I agree to provide a maximum of X initial design concepts and X rounds of revisions, “revisions” meaning the fine-tuning of an already provided concept, not generation of new concepts.

6) Turnaround time.
Meeting deadlines is important, especially if youre designs are part of a larger picture and other activities are waiting on your work. Despite your best efforts though, delays can be caused at the clients end which result in you missing the deadline. Be clear that you’re not responsible for delays which are not at your end.

I will provide estimated turn around times for each design, however the actual time may vary depending on CLIENT’s speed of response to concepts and revisions. While I will make every reasonable effort to meet with specified deadlines, I will not be held responsible for any delays.

7) Legal clearance of materials.

Clients often provide input, supply photos, logos or other materials to be included in design projects. The client should be responsible for clearing any materials against copyright infringement etc. before using them, not you.

CLIENT will be responsible for all trademarks, servicemarks, copyright and patent infringement clearances. CLIENT is also responsible for arranging, prior to publication, any necessary legal clearance of materials I prepare.

8) Errors and omissions.

Obviously you should make every possible effort to ensure the accuracy of your work, but some details may not be noticeable by you. Unusual spelling of names, phone numbers and other client supplied information should be checked at their end.

It is the responsibility of CLIENT to check proofs carefully for accuracy in all respects, ranging from spelling to technical illustrations. I am not liable for errors or omissions.

If you’re arranging printing on the clients behalf, be sure to have written approval of materials before committing anything to print.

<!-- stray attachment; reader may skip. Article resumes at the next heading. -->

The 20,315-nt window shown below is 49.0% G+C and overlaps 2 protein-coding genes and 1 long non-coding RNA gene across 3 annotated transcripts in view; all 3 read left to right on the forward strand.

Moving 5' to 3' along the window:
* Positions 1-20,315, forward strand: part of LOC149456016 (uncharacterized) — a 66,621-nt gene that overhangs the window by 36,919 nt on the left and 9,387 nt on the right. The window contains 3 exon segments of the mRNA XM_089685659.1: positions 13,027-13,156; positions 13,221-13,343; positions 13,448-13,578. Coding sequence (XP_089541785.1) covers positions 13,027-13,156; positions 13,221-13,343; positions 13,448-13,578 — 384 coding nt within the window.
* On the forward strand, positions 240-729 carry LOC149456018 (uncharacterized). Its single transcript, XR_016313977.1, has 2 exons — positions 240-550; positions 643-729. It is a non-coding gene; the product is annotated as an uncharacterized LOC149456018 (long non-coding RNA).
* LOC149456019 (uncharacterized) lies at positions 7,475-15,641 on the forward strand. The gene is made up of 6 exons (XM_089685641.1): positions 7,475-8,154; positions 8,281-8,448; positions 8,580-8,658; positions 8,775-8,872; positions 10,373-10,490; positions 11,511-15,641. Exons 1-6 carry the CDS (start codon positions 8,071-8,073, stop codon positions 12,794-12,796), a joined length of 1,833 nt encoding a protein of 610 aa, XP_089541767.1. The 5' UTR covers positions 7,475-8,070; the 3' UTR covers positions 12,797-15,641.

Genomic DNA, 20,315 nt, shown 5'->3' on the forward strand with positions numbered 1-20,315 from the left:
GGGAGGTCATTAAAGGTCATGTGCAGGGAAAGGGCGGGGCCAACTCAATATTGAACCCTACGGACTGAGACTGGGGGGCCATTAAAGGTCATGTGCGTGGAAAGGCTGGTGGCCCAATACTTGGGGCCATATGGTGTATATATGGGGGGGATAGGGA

9) Suppliers performance.

From time to time a client may ask you to liaise with a third party on their behalf, such as a printer. That’s fine, but given that they have chosen the supplier you don’t want to be responsible for their actions and should protect yourself accordingly.

If you select your own vendors or service providers, you may request that I coordinate their work. If at all possible, I will attempt to do so, but I cannot in anyway be held responsible for quality, price, delivery or performance.

10) Termination.

Some time ago, I was midway through a project with a client when they discovered they could not register the business name we were currently working with. As a result of this and other priorities, the project was put on hold indefinitely.

Though it’s a rare occurrence (I’ve only had it happen that once), it can sometimes be necessary to end a project pre-maturely. In such an event it’s important to have an agreement in place for how to wrap things up so you get paid for the work you’ve done, and the client receives the materials they’ve already paid for.

The term of this agreement will continue for work in progress until terminated by either of us upon XX days written notice. If CLIENT should direct me at any time to cancel, terminate or “put on hold” any previously authorized purchase, I will promptly do so, provided CLIENT holds me harmless for any cost incurred as a result. Upon termination of this agreement, I will transfer to CLIENT all relevant property and materials in my control which have been paid for.

Depending on the nature of your work, the amount of notice required to terminate a project will vary. As I work primarily in print, I specify 21 days notice so that any print jobs underway would likely not have been started, and could be cancelled if required. Though nowhere near this much time would likely be required, I use the extended period as a buffer. This may not be relevant for you, so choose a period of time that suits your work.

As I said, this certainly won’t be a regular occurrence, but it’s better to be safe than sorry.

Contracts (call them “working agreements” if you want a more user-friendly word) are often viewed with a bit of a negative stigma. They’re thought of by some as a way for the service provider to limit what they have to provide for the client, or give them an opportunity to charge more. That isn’t the case.

Having a written contract in place is as much for the benefit of the client as they are for the designer. With everything in writing, there is little room for misunderstandings and any questions (some which might not have been thought of by the client) can be asked before proceeding.

With everyone having read, understood and agreed to the same set of conditions, you should have a smooth running project.

Do you include anything in your graphic design contract which I don’t? Leave a comment and let me know.